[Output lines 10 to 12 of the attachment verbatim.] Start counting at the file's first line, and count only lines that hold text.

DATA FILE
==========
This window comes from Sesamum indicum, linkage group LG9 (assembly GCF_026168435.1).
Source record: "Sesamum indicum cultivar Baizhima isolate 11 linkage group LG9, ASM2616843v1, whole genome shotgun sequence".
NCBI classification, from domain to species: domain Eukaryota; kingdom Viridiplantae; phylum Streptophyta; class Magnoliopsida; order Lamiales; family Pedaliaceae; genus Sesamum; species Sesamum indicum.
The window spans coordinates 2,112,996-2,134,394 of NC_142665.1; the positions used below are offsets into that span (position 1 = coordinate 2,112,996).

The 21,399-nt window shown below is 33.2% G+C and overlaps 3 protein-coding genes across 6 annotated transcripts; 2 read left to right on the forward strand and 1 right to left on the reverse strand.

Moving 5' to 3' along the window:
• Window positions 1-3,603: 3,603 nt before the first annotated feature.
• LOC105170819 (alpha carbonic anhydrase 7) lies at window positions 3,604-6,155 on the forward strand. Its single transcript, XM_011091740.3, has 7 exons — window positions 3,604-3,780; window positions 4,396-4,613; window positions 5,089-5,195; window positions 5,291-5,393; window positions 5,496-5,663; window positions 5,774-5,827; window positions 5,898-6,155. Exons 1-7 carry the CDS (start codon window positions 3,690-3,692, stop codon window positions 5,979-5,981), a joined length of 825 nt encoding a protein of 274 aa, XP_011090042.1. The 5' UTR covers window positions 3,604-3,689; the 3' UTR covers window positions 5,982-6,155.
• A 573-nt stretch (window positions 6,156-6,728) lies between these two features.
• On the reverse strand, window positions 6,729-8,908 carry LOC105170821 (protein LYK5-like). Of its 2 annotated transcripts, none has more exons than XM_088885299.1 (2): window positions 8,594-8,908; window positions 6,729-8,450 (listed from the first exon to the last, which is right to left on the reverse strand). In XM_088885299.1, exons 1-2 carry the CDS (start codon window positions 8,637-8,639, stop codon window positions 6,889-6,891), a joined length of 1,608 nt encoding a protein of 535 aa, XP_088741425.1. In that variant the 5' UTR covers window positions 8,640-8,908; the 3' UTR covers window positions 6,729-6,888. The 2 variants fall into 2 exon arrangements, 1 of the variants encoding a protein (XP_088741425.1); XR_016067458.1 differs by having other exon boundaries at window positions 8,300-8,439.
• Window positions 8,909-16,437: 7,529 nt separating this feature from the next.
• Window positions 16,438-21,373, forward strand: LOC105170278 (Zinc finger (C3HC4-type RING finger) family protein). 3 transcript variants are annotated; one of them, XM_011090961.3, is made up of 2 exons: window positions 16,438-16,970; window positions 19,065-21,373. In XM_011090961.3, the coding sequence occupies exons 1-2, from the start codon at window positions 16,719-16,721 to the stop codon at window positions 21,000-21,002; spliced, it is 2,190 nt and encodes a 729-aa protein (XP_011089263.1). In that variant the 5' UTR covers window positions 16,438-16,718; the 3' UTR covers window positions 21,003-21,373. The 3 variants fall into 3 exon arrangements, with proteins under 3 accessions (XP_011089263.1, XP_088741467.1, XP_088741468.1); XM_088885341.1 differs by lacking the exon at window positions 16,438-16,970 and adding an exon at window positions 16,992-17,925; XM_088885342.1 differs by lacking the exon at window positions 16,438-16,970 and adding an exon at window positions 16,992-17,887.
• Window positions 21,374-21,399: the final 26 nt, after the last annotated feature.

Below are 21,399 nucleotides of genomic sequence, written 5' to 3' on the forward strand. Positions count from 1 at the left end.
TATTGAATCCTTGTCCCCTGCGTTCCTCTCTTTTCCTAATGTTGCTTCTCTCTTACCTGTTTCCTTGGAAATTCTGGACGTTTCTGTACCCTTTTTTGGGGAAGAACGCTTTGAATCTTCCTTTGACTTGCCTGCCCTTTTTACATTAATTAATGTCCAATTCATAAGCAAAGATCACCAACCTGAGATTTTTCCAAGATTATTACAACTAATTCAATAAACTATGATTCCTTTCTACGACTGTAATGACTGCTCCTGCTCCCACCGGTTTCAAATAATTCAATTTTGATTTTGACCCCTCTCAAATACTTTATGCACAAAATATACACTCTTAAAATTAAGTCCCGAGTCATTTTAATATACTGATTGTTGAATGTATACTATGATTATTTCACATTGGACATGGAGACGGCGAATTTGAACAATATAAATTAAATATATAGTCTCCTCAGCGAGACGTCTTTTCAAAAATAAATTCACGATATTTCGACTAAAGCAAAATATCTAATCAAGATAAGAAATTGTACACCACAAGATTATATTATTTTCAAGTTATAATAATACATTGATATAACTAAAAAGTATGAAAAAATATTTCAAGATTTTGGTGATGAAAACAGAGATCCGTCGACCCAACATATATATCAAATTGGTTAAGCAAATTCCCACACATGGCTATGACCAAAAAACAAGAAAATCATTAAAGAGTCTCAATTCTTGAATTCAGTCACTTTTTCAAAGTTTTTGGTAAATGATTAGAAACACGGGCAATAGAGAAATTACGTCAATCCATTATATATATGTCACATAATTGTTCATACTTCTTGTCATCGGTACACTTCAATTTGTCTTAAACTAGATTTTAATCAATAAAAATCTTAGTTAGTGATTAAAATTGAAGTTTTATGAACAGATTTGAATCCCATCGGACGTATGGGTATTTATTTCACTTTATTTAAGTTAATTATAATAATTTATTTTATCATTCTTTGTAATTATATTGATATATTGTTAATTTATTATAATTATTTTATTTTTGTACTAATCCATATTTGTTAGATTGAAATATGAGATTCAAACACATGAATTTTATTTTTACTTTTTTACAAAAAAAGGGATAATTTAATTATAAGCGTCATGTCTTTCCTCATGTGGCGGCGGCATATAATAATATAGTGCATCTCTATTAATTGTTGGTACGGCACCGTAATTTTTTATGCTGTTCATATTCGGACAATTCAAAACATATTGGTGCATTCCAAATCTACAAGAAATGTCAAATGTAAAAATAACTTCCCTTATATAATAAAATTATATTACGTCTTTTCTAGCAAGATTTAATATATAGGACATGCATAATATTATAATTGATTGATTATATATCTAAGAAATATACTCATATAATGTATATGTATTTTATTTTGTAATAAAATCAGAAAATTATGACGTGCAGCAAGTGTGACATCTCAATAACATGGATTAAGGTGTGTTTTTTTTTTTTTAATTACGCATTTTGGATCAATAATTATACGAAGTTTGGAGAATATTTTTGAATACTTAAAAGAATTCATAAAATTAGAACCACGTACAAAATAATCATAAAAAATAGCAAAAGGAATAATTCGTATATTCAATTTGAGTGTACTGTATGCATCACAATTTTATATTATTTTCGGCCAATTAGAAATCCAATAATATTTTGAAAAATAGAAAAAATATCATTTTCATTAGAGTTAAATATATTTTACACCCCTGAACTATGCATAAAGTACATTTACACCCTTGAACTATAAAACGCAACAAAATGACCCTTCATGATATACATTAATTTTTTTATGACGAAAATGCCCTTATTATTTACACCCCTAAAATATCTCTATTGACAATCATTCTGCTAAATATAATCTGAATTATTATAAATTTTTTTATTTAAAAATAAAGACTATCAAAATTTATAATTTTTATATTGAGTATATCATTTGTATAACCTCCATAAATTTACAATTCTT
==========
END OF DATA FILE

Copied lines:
• On the reverse strand, window positions 6,729-8,908 carry LOC105170821 (protein LYK5-like). Of its 2 annotated transcripts, none has more exons than XM_088885299.1 (2): window positions 8,594-8,908; window positions 6,729-8,450 (listed from the first exon to the last, which is right to left on the reverse strand). In XM_088885299.1, exons 1-2 carry the CDS (start codon window positions 8,637-8,639, stop codon window positions 6,889-6,891), a joined length of 1,608 nt encoding a protein of 535 aa, XP_088741425.1. In that variant the 5' UTR covers window positions 8,640-8,908; the 3' UTR covers window positions 6,729-6,888. The 2 variants fall into 2 exon arrangements, 1 of the variants encoding a protein (XP_088741425.1); XR_016067458.1 differs by having other exon boundaries at window positions 8,300-8,439.
• Window positions 8,909-16,437: 7,529 nt separating this feature from the next.
• Window positions 16,438-21,373, forward strand: LOC105170278 (Zinc finger (C3HC4-type RING finger) family protein). 3 transcript variants are annotated; one of them, XM_011090961.3, is made up of 2 exons: window positions 16,438-16,970; window positions 19,065-21,373. In XM_011090961.3, the coding sequence occupies exons 1-2, from the start codon at window positions 16,719-16,721 to the stop codon at window positions 21,000-21,002; spliced, it is 2,190 nt and encodes a 729-aa protein (XP_011089263.1). In that variant the 5' UTR covers window positions 16,438-16,718; the 3' UTR covers window positions 21,003-21,373. The 3 variants fall into 3 exon arrangements, with proteins under 3 accessions (XP_011089263.1, XP_088741467.1, XP_088741468.1); XM_088885341.1 differs by lacking the exon at window positions 16,438-16,970 and adding an exon at window positions 16,992-17,925; XM_088885342.1 differs by lacking the exon at window positions 16,438-16,970 and adding an exon at window positions 16,992-17,887.